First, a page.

178. Memorandum of Conversations, President’s Villa, Geneva, July 17, 1955, 4:30 p.m.1



  • The President
  • The Secretary of State
  • Sir Anthony Eden
  • Mr. Harold Macmillan


  • Eden’s Proposed Statement
  • Alpha
  • Quemoy-Matsu Situation
  • Prime Minister Nehru
  • Convertibility

The President talked with Sir Anthony Eden at the residence while I talked with Harold Macmillan at the boat house. Harold Macmillan showed me the draft of Eden’s proposed statement for tomorrow. I said I thought it was good subject to two points:

It seemed to me to deal too explicitly with the “demilitarized zone”. I suggested that it might be better to try to put it more in terms of having a gap between the forces on the two sides so that they would not be in direct contact.
It seemed to me to treat the forces of the Satellite States as permanently a part of the Soviet group to be balanced against NATO forces. I said I thought it dangerous to envisage a situation, the permanency of which depended upon the permanent hold of the Soviet Union on Satellite countries and that if, for example, Czechoslovakia should be genuinely independent the plan should still be workable.

Macmillan said he saw the force of both points and would try to get Eden to accept them. However, he said there had been so much newspaper talk about Eden’s plan for a “demilitarized zone” that it would be difficult to get away from the phrase. Also since apparently Faure was going to adopt the term there was less reason for Eden attempting to get away from it.2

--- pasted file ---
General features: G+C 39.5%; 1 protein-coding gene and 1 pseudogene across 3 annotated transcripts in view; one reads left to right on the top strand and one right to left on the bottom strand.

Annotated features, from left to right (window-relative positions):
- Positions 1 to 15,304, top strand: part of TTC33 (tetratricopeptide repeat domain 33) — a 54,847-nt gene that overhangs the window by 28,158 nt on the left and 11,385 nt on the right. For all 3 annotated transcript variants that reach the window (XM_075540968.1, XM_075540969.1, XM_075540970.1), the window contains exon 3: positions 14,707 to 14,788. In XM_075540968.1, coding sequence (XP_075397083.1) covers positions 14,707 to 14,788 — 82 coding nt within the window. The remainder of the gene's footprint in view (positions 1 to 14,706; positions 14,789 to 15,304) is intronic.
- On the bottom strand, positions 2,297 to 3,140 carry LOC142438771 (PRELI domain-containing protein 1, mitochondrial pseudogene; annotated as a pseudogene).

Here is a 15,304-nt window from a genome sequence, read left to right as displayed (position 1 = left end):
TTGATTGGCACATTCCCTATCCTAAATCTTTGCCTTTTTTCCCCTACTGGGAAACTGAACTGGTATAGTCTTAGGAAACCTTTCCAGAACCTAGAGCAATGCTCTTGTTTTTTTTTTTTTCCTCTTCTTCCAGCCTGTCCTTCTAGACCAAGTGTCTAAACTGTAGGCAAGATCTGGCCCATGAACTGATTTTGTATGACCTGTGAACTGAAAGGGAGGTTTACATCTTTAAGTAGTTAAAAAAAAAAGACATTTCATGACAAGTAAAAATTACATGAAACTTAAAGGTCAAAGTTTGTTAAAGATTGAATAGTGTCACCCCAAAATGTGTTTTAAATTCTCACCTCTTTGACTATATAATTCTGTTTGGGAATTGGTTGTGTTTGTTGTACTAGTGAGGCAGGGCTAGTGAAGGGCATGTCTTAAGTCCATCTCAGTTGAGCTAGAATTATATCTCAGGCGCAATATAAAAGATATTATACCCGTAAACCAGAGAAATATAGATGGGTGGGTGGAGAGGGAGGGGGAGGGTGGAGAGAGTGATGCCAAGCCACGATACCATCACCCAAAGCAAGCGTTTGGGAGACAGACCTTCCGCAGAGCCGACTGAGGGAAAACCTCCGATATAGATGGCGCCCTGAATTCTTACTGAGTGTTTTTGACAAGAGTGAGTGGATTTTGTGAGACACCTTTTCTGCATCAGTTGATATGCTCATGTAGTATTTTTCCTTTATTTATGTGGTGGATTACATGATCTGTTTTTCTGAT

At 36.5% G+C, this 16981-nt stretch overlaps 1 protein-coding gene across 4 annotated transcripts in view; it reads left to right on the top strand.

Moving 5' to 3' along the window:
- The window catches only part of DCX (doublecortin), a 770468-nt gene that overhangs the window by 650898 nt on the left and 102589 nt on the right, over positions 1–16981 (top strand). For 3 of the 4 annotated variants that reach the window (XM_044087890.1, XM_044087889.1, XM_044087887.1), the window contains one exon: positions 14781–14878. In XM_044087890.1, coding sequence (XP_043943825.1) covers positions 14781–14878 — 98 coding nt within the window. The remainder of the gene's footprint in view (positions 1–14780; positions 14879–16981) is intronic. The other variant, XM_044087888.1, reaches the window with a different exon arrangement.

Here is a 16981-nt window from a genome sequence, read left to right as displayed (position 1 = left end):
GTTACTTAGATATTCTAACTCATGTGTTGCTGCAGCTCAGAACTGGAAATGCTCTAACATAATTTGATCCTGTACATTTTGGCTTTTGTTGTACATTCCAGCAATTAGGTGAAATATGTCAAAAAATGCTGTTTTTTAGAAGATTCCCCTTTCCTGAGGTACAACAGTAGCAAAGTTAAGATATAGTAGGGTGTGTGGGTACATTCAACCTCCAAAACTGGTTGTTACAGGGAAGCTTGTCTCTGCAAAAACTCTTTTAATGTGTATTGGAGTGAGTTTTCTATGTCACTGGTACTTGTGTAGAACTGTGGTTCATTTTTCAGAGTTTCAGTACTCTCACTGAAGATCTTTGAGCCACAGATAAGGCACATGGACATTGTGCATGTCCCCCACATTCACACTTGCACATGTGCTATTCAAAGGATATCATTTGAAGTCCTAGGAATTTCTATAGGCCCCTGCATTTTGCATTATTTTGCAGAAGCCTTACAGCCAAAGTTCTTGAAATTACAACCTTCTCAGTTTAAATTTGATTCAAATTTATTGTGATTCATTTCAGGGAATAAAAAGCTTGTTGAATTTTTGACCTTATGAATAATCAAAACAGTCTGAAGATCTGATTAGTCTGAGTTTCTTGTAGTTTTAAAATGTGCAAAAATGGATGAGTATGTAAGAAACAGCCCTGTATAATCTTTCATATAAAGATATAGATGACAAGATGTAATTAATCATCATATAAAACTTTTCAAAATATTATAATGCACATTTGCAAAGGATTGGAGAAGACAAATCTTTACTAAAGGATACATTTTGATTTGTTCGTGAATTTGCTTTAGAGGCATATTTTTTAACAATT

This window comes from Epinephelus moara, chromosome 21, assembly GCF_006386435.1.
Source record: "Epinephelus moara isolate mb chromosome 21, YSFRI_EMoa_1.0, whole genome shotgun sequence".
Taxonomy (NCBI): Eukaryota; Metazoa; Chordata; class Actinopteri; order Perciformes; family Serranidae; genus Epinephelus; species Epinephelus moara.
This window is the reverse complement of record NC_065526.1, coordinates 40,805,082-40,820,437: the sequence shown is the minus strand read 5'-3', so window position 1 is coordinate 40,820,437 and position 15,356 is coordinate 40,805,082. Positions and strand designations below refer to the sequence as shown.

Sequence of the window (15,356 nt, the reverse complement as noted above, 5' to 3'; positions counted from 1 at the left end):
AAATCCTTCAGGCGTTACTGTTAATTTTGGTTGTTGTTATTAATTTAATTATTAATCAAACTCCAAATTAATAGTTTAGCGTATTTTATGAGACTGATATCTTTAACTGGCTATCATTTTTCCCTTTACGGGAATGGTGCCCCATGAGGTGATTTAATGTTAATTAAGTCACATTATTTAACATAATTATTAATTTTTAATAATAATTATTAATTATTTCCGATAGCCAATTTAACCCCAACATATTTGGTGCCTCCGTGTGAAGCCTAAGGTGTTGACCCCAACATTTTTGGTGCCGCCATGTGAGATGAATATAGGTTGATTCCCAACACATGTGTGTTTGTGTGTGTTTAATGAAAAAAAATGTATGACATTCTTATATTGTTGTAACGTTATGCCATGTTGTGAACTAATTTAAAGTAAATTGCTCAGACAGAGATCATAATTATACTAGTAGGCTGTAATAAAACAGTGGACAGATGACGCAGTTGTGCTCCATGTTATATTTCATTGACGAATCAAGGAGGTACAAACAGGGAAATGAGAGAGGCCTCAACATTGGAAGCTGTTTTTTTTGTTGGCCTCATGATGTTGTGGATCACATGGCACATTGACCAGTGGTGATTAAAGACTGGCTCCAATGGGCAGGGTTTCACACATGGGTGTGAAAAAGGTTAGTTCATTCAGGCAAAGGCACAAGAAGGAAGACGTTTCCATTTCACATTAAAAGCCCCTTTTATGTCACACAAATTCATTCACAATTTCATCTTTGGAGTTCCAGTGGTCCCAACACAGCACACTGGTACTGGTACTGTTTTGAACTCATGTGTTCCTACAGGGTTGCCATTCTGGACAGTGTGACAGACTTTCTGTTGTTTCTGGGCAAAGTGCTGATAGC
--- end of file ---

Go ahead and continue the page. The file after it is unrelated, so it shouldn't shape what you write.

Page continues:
The President told me that his talk with Eden had dealt primarily with the following points: [Page 358]

The Alpha project as regards which Eden had given him an Aide-Mémoire, a copy of which the President gave me and which is attached. (See Secto 28, July 173)
The President said he had told Eden it was impossible for us to put up the money to enable them to manufacture and give away Centurion tanks .… If, however, the British were prepared to carry a substantial part of the burden we might then do some of it. He said that in principle he favored the use in the Middle East of equipment of British design so as to minimize the burden upon us of replacement of spare parts in the event of war.
Eden said they were greatly worried about the Quemoy–Matsu situation and thought he should get the Nationalists out. The President said he had replied that it was easy to say this but not at all easy to do it. We had explored the possibility and found that out. Eden had said he would stand by us with regard to Formosa but did not want to get into a war about Quemoy and Matsu.
Eden had spoken of Nehru and felt that he was honest in his approach and his estimate of the Russian situation although perhaps a little too trusting.
Eden had spoken about convertibility and indicated that his Government felt that it was premature to change the situation at the present time.

The President said that he had suggested that he and I would have breakfast with Eden and Macmillan and go over these points together.

The President said that Eden also mentioned bicycles and the Chief Joseph Dam.4

John Foster Dulles5
  1. Source: Department of State, Central Files, 396.1–GE/7–1755. Top Secret. Drafted by Dulles. The U.S. Delegation reported briefly on these meetings in Secto 32 from Geneva, July 18. (Ibid., Conference Files: Lot 63 D 123, CF 524)
  2. In another memorandum of conversation, USDEL/MC/6, July 17, Dulles reported that he and Macmillan had also discussed the procedure for the meeting of the Heads of Government on July 19. (Ibid., Central Files, 396.1–GE/7–1755)
  3. The aide-mémoire was transmitted to Washington in Secto 28 from Geneva. (Ibid., Conference Files: Lot 63 D 123, CF 524)
  4. A copy of President Eisenhower’s memorandum of this conversation is in the Eisenhower Library, Whitman File.
  5. Printed from a copy that bears this typed signature.